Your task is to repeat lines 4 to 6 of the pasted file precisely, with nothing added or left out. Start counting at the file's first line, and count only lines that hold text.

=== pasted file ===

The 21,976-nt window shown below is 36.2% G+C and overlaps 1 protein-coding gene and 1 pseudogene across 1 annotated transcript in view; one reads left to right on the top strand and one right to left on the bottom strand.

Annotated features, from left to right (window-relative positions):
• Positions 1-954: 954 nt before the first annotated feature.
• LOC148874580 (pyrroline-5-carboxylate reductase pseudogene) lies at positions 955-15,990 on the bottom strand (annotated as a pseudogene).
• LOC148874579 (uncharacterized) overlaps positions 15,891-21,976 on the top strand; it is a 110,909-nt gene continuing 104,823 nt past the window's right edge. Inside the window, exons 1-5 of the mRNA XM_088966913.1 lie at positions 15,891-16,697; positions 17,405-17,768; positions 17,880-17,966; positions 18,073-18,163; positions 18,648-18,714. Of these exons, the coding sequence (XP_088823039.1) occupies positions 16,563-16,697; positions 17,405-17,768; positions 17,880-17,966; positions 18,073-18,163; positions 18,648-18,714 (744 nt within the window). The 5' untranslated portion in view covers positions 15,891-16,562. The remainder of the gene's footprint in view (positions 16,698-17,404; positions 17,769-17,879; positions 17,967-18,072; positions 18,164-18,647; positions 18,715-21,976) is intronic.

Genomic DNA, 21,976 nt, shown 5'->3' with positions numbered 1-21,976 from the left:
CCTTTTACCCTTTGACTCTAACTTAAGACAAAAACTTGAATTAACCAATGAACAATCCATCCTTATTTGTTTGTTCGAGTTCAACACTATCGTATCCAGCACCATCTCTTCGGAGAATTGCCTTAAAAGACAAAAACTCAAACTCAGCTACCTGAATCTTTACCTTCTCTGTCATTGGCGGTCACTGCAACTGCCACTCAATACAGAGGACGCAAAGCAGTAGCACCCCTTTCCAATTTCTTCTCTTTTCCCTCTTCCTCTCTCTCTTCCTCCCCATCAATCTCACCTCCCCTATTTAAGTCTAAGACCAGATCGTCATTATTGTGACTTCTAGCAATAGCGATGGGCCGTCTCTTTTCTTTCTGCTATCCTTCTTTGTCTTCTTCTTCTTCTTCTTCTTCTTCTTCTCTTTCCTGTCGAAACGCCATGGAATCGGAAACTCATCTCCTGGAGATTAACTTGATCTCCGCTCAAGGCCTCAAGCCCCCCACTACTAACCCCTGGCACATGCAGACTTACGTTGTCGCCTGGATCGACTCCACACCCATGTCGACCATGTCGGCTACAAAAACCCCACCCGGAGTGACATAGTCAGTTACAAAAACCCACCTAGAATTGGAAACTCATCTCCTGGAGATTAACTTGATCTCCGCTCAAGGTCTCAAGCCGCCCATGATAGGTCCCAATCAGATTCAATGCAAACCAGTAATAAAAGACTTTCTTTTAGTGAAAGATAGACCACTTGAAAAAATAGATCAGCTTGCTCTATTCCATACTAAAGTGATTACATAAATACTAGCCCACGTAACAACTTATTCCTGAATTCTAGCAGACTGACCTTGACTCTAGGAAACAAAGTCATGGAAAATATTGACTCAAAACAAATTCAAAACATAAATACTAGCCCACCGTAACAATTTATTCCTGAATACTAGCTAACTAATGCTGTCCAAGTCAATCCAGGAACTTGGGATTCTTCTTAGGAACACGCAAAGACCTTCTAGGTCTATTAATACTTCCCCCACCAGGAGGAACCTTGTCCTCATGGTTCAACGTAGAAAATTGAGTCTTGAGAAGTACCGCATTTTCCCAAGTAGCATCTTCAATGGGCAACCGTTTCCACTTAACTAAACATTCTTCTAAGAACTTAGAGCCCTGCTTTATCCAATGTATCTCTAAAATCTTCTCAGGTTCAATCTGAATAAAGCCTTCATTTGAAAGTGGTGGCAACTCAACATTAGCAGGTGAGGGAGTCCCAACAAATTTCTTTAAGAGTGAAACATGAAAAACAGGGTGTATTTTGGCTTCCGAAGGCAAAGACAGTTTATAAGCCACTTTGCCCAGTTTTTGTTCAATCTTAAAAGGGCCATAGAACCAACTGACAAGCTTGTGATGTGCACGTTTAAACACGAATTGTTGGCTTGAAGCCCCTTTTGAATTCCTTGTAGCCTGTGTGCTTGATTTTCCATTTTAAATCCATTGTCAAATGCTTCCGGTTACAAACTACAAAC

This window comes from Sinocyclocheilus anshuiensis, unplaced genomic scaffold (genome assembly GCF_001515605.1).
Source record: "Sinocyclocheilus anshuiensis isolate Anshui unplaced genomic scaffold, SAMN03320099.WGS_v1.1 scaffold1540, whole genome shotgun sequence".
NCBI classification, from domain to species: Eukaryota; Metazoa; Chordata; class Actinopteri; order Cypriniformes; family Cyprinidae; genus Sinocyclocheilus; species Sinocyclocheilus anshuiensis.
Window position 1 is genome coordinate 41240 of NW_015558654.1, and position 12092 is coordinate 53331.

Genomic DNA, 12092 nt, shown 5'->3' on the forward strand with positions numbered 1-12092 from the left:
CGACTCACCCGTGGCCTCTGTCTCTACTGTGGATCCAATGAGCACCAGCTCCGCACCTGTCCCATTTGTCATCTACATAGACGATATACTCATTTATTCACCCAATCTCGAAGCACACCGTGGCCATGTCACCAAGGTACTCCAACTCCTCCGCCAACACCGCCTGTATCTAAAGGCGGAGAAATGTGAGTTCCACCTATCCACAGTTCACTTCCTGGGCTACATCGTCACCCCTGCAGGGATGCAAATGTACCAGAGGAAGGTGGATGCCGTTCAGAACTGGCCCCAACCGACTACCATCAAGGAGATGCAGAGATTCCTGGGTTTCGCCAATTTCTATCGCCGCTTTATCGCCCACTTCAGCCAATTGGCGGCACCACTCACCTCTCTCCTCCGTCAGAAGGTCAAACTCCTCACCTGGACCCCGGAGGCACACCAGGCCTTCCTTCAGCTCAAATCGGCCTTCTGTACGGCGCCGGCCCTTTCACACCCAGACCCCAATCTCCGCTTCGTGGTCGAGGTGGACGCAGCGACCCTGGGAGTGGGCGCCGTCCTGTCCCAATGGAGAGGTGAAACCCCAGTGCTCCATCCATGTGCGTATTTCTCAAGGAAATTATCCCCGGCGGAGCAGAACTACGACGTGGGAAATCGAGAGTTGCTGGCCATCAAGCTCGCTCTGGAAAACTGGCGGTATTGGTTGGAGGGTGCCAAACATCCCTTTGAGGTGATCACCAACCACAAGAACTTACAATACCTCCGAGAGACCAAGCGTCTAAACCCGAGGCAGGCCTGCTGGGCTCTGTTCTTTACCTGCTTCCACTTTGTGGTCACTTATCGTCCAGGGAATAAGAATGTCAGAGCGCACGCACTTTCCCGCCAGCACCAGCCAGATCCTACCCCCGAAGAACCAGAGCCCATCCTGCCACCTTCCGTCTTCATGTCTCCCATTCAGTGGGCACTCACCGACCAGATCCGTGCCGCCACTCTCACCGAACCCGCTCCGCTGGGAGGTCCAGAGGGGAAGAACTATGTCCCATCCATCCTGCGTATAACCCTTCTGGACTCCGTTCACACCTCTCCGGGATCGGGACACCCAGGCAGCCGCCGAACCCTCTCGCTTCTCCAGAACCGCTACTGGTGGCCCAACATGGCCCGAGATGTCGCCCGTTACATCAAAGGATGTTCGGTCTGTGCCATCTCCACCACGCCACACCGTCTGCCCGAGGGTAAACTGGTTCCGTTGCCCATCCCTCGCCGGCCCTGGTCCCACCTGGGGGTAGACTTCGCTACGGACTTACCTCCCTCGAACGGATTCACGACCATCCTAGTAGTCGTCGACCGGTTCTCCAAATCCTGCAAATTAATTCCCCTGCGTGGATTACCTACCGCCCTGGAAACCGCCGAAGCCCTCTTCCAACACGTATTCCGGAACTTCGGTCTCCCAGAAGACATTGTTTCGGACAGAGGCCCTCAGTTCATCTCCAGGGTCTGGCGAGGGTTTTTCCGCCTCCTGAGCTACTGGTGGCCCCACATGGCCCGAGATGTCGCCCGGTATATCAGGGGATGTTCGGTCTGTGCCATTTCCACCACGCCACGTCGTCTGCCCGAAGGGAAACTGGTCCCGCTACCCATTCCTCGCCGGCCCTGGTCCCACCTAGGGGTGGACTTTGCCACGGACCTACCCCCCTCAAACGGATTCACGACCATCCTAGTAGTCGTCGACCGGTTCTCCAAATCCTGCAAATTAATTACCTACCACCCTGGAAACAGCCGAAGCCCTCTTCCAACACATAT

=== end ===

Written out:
• LOC148874580 (pyrroline-5-carboxylate reductase pseudogene) lies at positions 955-15,990 on the bottom strand (annotated as a pseudogene).
• LOC148874579 (uncharacterized) overlaps positions 15,891-21,976 on the top strand; it is a 110,909-nt gene continuing 104,823 nt past the window's right edge. Inside the window, exons 1-5 of the mRNA XM_088966913.1 lie at positions 15,891-16,697; positions 17,405-17,768; positions 17,880-17,966; positions 18,073-18,163; positions 18,648-18,714. Of these exons, the coding sequence (XP_088823039.1) occupies positions 16,563-16,697; positions 17,405-17,768; positions 17,880-17,966; positions 18,073-18,163; positions 18,648-18,714 (744 nt within the window). The 5' untranslated portion in view covers positions 15,891-16,562. The remainder of the gene's footprint in view (positions 16,698-17,404; positions 17,769-17,879; positions 17,967-18,072; positions 18,164-18,647; positions 18,715-21,976) is intronic.

Genomic DNA, 21,976 nt, shown 5'->3' with positions numbered 1-21,976 from the left: